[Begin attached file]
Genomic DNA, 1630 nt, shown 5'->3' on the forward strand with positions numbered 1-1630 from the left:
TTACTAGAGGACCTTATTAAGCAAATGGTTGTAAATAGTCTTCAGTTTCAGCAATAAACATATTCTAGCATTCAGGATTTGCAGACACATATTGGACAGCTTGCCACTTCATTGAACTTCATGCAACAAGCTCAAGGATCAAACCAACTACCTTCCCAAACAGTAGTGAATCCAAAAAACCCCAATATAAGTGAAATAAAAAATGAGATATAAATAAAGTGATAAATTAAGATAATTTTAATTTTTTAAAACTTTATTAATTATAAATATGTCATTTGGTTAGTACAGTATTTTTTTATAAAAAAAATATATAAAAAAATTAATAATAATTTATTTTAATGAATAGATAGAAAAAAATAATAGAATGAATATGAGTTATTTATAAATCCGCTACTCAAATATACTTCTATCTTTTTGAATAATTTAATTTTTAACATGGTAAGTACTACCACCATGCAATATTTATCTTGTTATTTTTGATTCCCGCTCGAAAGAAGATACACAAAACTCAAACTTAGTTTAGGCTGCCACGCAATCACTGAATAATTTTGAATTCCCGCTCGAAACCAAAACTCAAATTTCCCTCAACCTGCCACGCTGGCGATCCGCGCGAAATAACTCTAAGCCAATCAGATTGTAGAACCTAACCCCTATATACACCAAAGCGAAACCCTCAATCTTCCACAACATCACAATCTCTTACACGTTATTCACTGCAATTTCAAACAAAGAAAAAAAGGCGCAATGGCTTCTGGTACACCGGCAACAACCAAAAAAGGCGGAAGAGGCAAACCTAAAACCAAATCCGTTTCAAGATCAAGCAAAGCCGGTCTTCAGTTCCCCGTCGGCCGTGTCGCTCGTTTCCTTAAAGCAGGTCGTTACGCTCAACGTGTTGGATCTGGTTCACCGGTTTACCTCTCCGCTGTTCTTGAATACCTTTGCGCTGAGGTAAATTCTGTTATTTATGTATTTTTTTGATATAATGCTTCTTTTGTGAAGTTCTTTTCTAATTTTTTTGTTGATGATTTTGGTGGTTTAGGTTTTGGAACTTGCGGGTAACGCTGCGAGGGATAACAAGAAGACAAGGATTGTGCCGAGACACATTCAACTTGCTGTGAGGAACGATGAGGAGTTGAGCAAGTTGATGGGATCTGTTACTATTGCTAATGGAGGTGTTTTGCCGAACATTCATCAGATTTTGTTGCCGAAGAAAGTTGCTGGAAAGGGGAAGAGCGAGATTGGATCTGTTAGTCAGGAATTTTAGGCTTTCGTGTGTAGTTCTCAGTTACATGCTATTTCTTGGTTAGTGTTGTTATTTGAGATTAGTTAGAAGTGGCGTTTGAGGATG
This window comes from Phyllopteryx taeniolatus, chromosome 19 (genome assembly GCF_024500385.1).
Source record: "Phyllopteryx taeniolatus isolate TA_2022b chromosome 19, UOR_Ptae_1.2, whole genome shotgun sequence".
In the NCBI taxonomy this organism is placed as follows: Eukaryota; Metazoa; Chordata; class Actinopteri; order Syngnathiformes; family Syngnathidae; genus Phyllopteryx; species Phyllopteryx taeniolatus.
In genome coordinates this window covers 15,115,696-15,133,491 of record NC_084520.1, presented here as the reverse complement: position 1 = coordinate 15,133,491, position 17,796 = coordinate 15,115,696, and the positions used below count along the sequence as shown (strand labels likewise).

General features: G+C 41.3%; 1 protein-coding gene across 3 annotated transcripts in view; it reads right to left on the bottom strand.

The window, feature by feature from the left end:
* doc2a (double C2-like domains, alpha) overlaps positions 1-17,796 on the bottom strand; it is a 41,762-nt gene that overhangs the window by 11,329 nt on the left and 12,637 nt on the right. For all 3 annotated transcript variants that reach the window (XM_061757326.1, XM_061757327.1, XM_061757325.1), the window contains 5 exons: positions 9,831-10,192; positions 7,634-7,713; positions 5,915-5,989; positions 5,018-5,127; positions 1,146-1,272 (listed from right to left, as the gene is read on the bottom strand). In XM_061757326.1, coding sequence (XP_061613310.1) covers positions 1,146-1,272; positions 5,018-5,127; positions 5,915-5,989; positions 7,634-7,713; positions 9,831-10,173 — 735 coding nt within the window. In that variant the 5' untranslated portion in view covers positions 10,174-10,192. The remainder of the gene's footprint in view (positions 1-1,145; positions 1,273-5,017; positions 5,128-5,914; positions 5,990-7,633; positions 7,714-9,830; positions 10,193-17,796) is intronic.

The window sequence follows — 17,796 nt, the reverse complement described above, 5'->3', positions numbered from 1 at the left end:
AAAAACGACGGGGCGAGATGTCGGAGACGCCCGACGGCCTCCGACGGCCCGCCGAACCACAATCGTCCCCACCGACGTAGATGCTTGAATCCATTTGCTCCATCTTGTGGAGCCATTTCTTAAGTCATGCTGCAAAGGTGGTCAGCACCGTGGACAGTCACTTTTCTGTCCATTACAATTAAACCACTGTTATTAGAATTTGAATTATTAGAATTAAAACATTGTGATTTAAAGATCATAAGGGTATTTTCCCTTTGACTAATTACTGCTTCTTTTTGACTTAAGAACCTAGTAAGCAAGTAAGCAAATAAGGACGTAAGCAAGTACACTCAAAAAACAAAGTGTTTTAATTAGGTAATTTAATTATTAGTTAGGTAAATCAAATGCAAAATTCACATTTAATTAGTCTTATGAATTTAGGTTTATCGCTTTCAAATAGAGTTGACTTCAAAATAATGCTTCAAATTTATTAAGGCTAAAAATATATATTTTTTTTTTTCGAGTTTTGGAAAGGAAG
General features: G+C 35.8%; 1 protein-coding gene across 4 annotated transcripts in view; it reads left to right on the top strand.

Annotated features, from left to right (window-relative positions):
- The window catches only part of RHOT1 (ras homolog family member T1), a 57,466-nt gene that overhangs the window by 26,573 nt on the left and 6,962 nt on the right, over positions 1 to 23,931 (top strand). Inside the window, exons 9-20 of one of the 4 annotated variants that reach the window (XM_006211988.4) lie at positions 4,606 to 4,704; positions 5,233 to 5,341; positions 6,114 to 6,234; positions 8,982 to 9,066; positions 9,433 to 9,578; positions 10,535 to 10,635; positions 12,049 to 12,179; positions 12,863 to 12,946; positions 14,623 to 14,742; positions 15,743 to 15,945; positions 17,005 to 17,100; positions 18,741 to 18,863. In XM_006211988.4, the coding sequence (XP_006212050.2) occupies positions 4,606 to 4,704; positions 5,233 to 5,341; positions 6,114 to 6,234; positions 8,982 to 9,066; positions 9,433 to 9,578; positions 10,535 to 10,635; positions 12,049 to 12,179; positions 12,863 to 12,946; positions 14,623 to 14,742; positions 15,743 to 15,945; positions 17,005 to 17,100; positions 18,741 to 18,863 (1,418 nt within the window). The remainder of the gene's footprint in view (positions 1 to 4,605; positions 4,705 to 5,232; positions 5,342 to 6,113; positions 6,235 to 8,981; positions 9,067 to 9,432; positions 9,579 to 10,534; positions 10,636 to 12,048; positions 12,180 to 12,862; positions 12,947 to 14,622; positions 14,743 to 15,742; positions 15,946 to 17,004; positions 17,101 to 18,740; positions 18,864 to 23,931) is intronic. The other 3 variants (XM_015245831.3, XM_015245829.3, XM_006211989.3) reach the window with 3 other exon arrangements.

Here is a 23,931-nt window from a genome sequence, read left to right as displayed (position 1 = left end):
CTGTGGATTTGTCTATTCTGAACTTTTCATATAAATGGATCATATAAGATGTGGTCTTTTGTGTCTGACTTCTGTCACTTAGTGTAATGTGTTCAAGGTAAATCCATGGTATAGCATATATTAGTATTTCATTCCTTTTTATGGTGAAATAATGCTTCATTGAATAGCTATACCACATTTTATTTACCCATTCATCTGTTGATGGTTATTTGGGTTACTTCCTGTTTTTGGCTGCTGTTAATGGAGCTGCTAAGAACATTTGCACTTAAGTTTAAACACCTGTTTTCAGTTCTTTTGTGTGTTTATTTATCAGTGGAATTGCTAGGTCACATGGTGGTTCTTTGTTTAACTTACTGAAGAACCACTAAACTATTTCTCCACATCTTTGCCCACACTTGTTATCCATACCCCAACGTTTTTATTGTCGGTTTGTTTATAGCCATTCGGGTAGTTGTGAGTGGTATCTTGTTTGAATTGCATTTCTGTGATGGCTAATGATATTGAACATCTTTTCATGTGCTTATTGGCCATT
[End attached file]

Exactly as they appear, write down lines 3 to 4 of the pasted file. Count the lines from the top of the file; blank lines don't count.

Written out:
This window comes from Phyllopteryx taeniolatus, chromosome 19 (genome assembly GCF_024500385.1).
Source record: "Phyllopteryx taeniolatus isolate TA_2022b chromosome 19, UOR_Ptae_1.2, whole genome shotgun sequence".